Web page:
The census determines more than $1.5 trillion a year in federal money. That’s according to a new report from George Washington University.
The census, conducted every 10 years, counts every person living in the United States. And an accurate count can get Georgia its share of that capital.
The money goes to state and local governments, nonprofits and businesses. It funds programs such as student loans, Medicaid and Head Start.
According to the Urban Institute, Georgia is one of the states most at risk of a miscount. The institute estimates that up to 177,000 Georgians could be miscounted in 2020.
Georgia has set aside $1.5 million for outreach for next year’s census. The state’s Complete Count Committee is in charge of outreach in the state.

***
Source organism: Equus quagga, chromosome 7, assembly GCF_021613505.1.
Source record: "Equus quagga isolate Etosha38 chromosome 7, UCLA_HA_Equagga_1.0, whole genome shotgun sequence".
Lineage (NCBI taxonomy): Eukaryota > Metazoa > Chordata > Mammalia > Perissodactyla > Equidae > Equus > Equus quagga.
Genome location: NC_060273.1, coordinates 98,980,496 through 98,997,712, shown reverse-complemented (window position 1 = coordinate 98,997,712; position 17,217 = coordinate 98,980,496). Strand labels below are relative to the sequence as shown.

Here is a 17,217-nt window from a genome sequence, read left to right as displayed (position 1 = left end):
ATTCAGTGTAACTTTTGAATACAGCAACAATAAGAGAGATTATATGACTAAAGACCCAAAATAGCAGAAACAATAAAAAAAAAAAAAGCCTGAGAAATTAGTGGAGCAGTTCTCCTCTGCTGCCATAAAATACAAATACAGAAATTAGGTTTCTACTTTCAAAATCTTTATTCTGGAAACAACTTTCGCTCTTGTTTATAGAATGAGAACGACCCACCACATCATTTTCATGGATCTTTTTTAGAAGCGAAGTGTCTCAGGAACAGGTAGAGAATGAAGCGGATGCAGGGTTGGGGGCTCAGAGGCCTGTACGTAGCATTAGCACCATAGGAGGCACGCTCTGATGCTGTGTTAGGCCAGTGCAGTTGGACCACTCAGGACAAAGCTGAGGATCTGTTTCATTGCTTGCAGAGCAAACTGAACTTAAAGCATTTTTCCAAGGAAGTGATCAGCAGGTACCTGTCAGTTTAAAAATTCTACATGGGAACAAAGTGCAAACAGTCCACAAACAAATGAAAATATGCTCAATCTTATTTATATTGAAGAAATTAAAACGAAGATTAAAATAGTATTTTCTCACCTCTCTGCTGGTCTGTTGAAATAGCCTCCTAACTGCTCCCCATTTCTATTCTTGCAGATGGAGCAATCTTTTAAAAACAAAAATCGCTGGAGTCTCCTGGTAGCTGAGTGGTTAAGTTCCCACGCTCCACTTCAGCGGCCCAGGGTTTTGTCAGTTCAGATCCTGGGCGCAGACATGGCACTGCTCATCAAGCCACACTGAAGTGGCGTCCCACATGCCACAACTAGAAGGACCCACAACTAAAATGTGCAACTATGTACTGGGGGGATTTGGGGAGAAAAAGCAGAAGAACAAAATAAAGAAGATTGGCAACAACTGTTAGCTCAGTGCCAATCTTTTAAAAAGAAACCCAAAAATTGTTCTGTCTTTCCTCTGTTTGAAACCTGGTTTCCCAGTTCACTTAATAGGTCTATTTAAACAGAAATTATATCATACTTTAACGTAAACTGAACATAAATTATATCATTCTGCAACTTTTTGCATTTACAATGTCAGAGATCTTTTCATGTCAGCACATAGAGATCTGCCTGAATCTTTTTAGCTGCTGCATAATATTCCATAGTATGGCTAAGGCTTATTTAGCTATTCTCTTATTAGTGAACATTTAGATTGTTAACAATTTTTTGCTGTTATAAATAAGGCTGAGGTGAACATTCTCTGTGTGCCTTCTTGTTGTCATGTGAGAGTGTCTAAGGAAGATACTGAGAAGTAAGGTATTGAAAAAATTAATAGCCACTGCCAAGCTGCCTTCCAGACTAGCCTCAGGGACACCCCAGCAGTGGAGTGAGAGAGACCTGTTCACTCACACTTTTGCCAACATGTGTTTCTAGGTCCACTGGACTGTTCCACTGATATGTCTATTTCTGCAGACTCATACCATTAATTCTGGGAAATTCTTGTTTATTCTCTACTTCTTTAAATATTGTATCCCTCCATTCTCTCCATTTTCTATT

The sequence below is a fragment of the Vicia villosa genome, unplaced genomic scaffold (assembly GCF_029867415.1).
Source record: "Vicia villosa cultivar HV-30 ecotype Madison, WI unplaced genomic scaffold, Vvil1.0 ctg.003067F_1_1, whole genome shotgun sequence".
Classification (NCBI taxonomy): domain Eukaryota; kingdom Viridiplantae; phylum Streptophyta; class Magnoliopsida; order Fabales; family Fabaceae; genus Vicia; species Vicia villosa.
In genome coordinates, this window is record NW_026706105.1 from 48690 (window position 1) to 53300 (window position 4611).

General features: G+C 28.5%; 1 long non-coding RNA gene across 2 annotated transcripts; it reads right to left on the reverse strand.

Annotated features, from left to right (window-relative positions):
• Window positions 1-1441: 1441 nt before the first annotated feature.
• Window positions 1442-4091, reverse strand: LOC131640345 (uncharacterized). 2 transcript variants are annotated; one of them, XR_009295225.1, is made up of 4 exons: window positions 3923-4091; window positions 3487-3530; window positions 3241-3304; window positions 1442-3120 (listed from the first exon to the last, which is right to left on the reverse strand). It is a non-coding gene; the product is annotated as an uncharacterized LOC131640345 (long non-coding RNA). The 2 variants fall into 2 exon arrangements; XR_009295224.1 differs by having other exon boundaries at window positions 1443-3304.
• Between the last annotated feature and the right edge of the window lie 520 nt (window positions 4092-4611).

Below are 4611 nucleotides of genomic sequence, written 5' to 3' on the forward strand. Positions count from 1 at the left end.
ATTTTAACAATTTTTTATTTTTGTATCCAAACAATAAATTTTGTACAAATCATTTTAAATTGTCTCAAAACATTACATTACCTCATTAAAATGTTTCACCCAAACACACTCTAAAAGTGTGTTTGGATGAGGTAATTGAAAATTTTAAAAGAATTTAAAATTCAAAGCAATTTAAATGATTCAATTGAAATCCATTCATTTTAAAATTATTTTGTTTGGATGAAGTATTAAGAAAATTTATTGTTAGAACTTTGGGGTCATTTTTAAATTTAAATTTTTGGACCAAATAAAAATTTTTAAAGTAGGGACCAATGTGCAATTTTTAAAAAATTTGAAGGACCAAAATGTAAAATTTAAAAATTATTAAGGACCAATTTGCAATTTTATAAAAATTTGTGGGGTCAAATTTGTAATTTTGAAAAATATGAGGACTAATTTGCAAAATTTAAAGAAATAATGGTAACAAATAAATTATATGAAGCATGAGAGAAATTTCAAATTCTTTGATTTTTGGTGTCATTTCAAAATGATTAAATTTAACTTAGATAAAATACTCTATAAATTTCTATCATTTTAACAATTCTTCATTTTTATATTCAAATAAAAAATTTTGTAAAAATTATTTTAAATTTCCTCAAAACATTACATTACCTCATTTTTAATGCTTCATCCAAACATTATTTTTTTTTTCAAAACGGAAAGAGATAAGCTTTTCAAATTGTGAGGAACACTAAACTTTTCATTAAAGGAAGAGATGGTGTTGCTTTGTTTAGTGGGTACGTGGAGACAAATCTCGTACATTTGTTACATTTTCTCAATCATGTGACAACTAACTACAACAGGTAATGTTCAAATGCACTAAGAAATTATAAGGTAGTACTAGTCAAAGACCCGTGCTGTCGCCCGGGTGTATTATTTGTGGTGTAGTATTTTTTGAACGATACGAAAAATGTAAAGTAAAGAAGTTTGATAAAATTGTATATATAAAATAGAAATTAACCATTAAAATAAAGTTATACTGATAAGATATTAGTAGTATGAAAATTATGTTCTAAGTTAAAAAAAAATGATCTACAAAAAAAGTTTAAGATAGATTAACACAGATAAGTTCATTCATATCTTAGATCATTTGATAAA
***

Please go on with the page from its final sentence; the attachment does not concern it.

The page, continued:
Local governments that have also created Complete Count Committees including Gwinnett County, Clarkston and the city of Atlanta. These areas also have a significant population that lives in hard-to-count areas, according to the CUNY Mapping Service’s hard to count map.
The map considers a census tract hard to count if 73% or less of households mailed back their questionnaire to the Census Bureau in 2010.
For example, about one-third of Gwinnett County’s population lives in hard-to-count areas. Those areas include parts of Norcross, Lilburn and Lawrenceville.
DeKalb County cities that are hard to count include parts of Chamblee, Doraville and Clarkston.
And in Atlanta, hard-to-count sections include parts of Vine City, Peoplestown and Castleberry Hill.
U.S. Congressman Hank Johnson has also created a Complete Count Committee. Johnson’s district includes parts of DeKalb, Gwinnett and Newton counties. It also includes Rockdale County.
Populations difficult to count include non-English-speaking residents, renters and children under age 5.
According to the George Washington University Institute of Public Policy, in 2016, Georgia received about $23 billion for dozens of federal programs.